China's soft power play with the Vatican
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It could transform into something that the Holy See had in no way intended
A file image of a man walks past the historic St. Joseph's Catholic Cathedral on Wangfujing in Beijing. At the heart of the Vatican's dilemma with China is that the country is ruled by a political entity that has a shocking record on religious freedom and human rights. (Photo by AFP)
The disappearance at government bidding of Chinese Bishop Peter Shao Zumin from his diocese of Wenzhou after the death of his predecessor Bishop Vincent Zhu Weifang so he could not preside at his predecessor's funeral would have sent the warnings bells ringing in the office of Vatican Secretary of State Cardinal Petro Parolin.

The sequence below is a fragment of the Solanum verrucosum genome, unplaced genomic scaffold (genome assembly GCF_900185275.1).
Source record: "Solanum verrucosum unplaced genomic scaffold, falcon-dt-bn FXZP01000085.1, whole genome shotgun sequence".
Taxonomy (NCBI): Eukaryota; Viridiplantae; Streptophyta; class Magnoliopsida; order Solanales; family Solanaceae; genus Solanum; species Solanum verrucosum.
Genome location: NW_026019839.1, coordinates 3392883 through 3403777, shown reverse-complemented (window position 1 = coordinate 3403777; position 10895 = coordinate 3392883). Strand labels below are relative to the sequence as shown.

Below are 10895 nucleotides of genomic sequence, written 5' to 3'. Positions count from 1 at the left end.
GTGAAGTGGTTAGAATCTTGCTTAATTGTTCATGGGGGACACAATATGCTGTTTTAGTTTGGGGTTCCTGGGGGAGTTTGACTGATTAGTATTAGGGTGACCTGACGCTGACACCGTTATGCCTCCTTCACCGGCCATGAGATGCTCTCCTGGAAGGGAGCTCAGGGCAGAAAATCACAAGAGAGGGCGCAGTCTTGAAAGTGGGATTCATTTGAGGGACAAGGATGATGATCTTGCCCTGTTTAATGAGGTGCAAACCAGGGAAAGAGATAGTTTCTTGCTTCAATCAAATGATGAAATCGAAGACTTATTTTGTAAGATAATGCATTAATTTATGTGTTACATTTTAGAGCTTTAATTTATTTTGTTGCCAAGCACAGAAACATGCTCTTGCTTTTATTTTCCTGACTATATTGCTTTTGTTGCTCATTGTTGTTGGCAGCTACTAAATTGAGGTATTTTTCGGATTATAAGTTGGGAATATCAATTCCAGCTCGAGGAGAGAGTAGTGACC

The key issue is that Bishop Shao — who as coadjutor bishop with automatic succession to Bishop Zhu on his death — has been ordained with the approval of the Holy See. But neither the bishops' conference in China nor the Chinese Catholic Patriotic Association recognizes him as a bishop. He doesn't have Chinese government approval.
This move comes, of course, during the intensifying negotiations between the Holy See and China's ruling Communist Party about some sort of deal that will see a rapprochement between the two sides for the first time since the party won the civil war against its Nationalist foes, or Kuomintang, in 1949.
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